* Now that SASL/GSSAPI connectivity has been validated using the Kerberos, OpenLDAP, and Samba clients, and the system keytab file, the SSSD client and its Active Directory providers can be configured.

  1. Configure the Pluggable Authentication Module (PAM) configuration on the SLES host to authenticate users using the SSSD, and create home directories for them on login if they do not already exist.

~# pam-config –add –sss
~# pam-config –add –mkhomedir 

ID mapping modes

Before the SSSD itself is configured a bit about how the daemon will reference UID and GID values for users and groups.

Non-mapped (static)

ldap_id_mapping = false

UID and GID values are stored in Active Directory attributes (uidNumber and gidNumber in LDAP parlance) and read by the daemon when the user or group is referenced. If other standard POSIX attribute values are populated (loginShell, homeDirectory, gecos) they will be read as well.

Mapped (calculated)

ldap_id_mapping = true

UID and GID values are calculated using an algorithm run against Active Directory user and group Security Identifiers (SID) to generate unique UID and GID values. Because the object SIDS do not change these values persist across servers running the SSSD.

The default for the SSSD Active Directory providers is to map UID and GID values.

* When mapping UID and GID values the daemon can be configured to provide other POSIX attribute defaults (loginShell, homeDirectory, gecos) with additional configuration file directives.

* Note that when using ID mapping the GID for all users is the “Domain Users” group by default.

* Switching between non-mapped and mapped UID and GID resolution when file shares reference them is not a trivial task.

An example of using mapped UIDs and GIDS

An example of using mapped UIDs and GIDS

14. Configure the SSSD client configuration file (/etc/sssd/sssd.conf) for the target domain.

config_file_version = 2
services = nss,pam
domains =

filter_users = root
filter_groups = root


id_provider = ad
auth_provider = ad

cache_credentials = true
enumerate = false

override_homedir = /home/%d/%u

# dns_discovery_domain =
# ad_server = _srv_,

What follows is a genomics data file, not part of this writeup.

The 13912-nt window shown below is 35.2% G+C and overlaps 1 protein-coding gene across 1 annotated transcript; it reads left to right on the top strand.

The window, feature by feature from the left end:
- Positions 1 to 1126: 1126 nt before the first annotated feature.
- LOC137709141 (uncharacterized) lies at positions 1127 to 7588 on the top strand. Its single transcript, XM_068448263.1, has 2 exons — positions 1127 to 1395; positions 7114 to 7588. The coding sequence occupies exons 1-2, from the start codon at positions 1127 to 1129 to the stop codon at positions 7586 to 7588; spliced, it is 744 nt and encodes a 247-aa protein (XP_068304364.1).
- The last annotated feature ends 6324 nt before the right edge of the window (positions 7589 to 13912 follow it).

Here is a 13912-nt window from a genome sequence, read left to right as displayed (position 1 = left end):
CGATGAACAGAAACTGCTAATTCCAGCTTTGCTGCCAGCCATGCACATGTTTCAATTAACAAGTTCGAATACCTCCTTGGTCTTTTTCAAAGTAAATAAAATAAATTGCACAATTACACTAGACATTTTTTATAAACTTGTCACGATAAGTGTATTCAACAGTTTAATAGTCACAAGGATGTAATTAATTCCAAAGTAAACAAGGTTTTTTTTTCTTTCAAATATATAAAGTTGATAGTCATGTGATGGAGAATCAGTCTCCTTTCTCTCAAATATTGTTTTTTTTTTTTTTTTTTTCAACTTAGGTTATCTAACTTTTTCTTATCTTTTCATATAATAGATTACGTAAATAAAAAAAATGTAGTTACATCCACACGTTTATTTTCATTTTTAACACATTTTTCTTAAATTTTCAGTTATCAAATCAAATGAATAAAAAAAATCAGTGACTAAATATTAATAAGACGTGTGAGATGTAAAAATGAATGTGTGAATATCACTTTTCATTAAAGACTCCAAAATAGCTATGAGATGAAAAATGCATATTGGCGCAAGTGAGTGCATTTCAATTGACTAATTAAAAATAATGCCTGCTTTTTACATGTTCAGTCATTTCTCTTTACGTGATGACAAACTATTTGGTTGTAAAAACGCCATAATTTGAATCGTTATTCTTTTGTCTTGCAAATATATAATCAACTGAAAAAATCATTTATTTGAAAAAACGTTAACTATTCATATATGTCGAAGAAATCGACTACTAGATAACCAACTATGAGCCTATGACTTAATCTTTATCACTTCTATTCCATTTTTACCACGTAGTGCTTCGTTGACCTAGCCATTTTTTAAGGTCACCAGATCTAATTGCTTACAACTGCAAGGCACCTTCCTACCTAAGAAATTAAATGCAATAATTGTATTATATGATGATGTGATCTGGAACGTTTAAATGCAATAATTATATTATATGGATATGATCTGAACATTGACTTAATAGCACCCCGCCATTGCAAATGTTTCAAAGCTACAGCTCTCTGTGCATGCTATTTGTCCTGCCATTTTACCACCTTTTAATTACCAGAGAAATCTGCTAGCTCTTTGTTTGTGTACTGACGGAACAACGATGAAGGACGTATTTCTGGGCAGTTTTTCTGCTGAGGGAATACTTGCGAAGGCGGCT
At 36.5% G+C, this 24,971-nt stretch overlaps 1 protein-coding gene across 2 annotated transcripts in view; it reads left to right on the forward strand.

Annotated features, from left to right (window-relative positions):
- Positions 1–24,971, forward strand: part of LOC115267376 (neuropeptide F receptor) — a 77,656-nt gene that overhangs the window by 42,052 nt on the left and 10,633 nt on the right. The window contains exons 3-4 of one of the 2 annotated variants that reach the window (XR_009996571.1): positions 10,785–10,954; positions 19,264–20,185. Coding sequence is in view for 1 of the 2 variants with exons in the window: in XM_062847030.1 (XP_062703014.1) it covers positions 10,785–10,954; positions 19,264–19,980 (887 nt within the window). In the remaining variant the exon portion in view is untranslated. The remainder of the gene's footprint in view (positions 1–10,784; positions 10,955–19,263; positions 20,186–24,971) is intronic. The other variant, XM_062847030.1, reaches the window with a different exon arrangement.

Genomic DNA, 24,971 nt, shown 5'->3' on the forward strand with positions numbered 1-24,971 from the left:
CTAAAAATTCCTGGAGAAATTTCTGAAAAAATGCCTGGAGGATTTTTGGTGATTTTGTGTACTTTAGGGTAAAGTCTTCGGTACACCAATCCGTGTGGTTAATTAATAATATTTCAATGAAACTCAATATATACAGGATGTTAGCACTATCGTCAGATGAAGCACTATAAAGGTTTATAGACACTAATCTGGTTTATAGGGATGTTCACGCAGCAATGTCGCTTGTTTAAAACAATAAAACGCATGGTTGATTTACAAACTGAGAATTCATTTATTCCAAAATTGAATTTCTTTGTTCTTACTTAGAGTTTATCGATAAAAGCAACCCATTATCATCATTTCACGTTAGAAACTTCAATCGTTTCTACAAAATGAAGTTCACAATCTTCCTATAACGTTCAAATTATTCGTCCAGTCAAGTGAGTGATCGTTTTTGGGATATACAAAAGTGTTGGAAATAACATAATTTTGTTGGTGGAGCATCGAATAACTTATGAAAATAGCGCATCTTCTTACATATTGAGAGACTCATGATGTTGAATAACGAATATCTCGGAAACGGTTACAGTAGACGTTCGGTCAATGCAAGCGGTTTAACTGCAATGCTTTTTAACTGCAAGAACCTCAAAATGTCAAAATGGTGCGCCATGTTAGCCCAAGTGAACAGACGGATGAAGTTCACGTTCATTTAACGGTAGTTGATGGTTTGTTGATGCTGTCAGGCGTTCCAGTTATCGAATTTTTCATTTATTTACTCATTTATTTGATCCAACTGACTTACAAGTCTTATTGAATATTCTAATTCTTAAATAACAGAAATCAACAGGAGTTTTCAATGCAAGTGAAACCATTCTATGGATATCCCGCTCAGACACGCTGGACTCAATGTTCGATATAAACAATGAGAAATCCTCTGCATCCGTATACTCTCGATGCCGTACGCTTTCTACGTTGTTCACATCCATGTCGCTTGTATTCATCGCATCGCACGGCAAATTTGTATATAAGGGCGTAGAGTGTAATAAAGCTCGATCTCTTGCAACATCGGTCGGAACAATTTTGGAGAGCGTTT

# Enable to increase logging verbosity for troubleshooting domain connectivity
# debug_level = 7

Directive notes:

* [domain/]
When the Active Directory provider is used, the SSSD Authentication Domain labels must match the FQDN of the target Active Directory domain.

* services = nss,pam
Configure which SSSD responders to invoke. In this case the NSS responder to resolve users and groups, and the PAM responder to provide a facility to authenticate them.

* cache_credentials = true
User credentials are cached in the SSSD domain cache using a SHA512 hash. This reduces authentication load on the back end and facilitates offline authentication.

* enumerate = false
Active UID and GID enumeration should be disabled in large environments, as daemons and systems can be computationally overwhelmed and present unnecessary load on back ends.

Although the default is “false” for this directive, it is specified explicitly in this configuration as a best practice.

Married with the “cache_credentials = true” directive = value, enumeration is passive and effectively puts the server in a cache-on-query mode.

* override_homedir = /home/%d/%u
Authenticated users will have home directories created in /home/ path.

* dns_discovery_domain =
If the AD DNS domain space differs from the SLES host, specify the AD domain name space to be used for service location.

* ad_server = _srv_,
If Active Directory service location is working properly this directive is not required. This configuration attempts to locate Domain Controllers using Active Directory SRV records, then using a statically configured host if that fails. The default behavior is to attempt to use service location via SRV records only.

15. Enable and start the SSSD at system boot

~# systemctl enable sssd.service
~# systemctl start sssd.service

16. Ensure the SSSD can resolve and authenticate Active Directory users and groups.

~# id administrator
~# ssh


This completes a basic functional configuration of the SSSD Active Directory providers. Once the system is joined to the domain and the SSSD is configured, the daemon is only dependent on the Kerberos system keytab file and the SSSD software stack to maintain Active Directory integration. Subsequently, the Kerberos, Samba, and OpenLDAP client configurations can be modified without impacting the SSSD. However, maintaining alignment with all configurations with respect to the target Active Directory environment provides system administrators with valuable tools for out-of-band troubleshooting of the SSSD and system interactions with Active Directory.

Additionally, the default policy in modern Active Directory environments promotes machine passwords for computer objects are reset every thirty days (a process normally parented by the Windows netlogin process). The machine password is a component in establishing the secure channel between the computer object, representing the host, and the target Domain Controller. The SSSD honours this policy by resetting and writing updated machine passwords to the system keytab file every thirty days emulating that security.

The SSSD can be configured against simple and complex Active Directory environments alike. The software stack is mature, provides extensive features, exceptionally tight integration between SUSE Linux Enterprise Server and Desktop systems with Active Directory environments, and is still under aggressive development.

Many of the advanced configurations and optimisations of benefit in more complex environments are covered in the official Administering SSSD on SUSE Linux Enterprise Server 12 –  Course SLE342 available from SUSE training.